These criticisms were made in 1950, yet the industrial and reformatory schools continued to function as they had always done, until the Kennedy Report in 1970 forced them to change or close down. A key question is why the Department of Education was unable to adopt this approach as its policy.

  1. This is the English version of Tomás O Deirg.
  2. This is a pseudonym.
  3. This is a pseudonym.
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  6. This is the Irish version of Sugrue.
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  16. This is the Irish version of Richard Crowe.
  17. This is the English version of Mr MacConchradha.
  18. Allegations of brutal beatings in Court Lees Approved School were made in a letter to The Guardian, and this led to an investigation which reported in 1967 (see Administration of Punishment at Court Lees Approved School (Cmnd 3367, HMSO)) – Known as ‘The Gibbens Report’, it found many of the allegations proven, and in particular that canings of excessive severity did take place on certain occasions, breaking the regulation that caning on the buttocks should be through normal clothing. Some boys had been caned wearing pyjamas. Following this finding, the School was summarily closed down.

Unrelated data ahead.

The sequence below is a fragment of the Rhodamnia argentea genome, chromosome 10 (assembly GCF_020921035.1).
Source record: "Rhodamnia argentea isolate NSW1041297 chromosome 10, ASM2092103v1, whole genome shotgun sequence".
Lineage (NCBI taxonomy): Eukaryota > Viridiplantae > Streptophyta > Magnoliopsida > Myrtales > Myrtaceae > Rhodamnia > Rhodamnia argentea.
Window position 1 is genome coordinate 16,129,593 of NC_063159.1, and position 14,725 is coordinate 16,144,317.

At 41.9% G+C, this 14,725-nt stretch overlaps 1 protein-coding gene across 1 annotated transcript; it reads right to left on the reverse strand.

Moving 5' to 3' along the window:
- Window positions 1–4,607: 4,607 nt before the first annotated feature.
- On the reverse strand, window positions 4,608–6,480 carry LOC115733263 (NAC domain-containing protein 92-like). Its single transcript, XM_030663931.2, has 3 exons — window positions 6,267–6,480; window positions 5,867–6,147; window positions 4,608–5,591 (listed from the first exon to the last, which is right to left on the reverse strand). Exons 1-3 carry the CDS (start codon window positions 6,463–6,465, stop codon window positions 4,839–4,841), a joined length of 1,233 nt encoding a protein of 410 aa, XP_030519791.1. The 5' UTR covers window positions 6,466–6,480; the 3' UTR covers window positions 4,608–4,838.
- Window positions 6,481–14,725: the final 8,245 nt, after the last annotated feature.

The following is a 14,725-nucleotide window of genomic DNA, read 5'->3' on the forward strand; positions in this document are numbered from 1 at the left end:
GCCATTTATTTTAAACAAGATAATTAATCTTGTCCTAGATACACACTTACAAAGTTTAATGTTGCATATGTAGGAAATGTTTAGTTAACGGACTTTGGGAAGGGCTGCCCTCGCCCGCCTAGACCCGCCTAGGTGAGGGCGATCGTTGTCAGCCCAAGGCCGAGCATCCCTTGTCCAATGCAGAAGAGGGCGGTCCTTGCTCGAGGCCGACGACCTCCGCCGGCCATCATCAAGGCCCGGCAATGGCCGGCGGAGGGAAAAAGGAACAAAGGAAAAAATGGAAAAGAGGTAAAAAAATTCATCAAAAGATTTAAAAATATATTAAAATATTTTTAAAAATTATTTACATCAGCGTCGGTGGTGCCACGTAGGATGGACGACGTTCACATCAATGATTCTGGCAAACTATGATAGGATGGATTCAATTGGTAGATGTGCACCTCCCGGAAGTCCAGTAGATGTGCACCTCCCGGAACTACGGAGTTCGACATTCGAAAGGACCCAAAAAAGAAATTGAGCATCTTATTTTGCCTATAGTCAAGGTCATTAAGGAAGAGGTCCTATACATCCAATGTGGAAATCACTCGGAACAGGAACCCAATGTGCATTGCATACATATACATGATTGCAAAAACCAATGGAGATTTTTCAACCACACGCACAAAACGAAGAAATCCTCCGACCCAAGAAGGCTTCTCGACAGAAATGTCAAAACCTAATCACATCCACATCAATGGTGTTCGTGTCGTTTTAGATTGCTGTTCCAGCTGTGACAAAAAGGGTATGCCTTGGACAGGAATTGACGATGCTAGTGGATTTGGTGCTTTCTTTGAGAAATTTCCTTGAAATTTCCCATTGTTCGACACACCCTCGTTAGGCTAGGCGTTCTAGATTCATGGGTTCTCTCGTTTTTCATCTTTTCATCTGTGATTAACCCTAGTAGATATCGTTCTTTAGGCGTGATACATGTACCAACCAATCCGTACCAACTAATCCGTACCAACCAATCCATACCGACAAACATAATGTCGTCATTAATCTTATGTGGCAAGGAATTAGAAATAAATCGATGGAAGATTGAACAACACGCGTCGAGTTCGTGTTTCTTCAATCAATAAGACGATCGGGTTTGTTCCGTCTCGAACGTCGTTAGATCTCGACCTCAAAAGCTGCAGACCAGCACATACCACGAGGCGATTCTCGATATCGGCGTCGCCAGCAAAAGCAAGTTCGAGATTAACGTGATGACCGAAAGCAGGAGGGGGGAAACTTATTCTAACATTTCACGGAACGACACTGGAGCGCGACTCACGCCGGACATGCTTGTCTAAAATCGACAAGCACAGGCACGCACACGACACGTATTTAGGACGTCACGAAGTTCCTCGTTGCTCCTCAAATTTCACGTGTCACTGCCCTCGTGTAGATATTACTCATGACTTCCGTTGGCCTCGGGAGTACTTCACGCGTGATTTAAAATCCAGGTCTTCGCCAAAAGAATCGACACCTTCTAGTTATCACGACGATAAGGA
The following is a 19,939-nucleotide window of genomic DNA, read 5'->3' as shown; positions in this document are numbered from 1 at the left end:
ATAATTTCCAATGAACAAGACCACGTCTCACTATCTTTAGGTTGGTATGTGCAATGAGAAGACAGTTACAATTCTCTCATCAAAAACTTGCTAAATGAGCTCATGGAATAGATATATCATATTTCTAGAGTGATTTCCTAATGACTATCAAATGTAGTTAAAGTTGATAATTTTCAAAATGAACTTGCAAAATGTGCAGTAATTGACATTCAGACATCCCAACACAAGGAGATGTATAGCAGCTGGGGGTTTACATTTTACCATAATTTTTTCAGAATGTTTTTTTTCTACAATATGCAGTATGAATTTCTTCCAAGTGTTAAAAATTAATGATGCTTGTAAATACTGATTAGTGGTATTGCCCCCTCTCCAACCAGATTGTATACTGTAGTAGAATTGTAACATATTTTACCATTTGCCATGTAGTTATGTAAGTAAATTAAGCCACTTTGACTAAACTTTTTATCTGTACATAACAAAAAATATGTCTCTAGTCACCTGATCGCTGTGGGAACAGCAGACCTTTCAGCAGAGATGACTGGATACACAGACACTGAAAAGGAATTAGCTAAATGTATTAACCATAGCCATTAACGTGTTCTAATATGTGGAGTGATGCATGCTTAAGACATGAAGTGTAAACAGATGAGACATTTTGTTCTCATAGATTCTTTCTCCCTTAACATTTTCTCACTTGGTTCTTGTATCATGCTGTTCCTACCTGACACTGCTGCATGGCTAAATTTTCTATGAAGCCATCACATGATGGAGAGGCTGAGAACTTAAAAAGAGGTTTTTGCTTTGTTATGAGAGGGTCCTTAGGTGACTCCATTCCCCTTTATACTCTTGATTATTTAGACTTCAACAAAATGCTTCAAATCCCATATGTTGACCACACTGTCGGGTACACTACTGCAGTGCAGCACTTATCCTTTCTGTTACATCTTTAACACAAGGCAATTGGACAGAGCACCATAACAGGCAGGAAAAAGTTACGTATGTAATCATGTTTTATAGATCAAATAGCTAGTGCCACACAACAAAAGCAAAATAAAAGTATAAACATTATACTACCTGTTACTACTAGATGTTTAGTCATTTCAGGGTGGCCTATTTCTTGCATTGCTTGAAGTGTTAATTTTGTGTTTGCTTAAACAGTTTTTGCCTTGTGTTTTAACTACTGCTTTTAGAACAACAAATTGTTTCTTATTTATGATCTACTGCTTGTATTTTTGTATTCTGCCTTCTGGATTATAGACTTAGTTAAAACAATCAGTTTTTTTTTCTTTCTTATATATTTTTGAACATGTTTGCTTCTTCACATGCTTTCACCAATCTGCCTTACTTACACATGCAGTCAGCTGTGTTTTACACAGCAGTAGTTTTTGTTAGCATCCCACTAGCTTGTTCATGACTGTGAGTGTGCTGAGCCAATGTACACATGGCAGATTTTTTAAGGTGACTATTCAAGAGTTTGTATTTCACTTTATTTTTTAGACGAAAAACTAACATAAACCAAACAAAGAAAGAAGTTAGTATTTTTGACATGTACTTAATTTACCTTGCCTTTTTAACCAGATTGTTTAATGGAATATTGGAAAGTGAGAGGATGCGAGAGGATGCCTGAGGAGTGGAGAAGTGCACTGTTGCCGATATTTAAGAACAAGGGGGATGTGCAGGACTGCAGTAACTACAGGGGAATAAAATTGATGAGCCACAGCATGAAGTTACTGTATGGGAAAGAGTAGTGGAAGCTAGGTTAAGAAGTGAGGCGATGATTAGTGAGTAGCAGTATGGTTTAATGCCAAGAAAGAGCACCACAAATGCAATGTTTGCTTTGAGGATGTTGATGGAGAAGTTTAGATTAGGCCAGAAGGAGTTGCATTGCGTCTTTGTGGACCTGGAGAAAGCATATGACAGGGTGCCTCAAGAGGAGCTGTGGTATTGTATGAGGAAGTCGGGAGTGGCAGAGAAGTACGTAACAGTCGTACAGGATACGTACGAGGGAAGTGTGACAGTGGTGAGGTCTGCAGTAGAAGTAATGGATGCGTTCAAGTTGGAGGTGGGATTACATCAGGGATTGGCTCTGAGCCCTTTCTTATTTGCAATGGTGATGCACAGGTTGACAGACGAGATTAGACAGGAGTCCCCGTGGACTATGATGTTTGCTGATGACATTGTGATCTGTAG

19. This is a pseudonym.
  20. This is the English version of Ó Síochfhradha.
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  26. This was Br Abran.
  27. Organisation that offers therapy to priests and other religious who have developed sexual or drink problems run by The Servants of the Paraclete.
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  35. Board of Works.
  36. Bread and butter.
  37. Board of Works.
  38. Patrick Clancy, ‘Education Policy’, in Suzanne Quinn, Patricia Kennedy, Anne Matthews, Gabriel Kiely (eds), Contemporary Irish Social Policy (Dublin: University College Dublin Press, 2005), p 79.
  39. This is a pseudonym.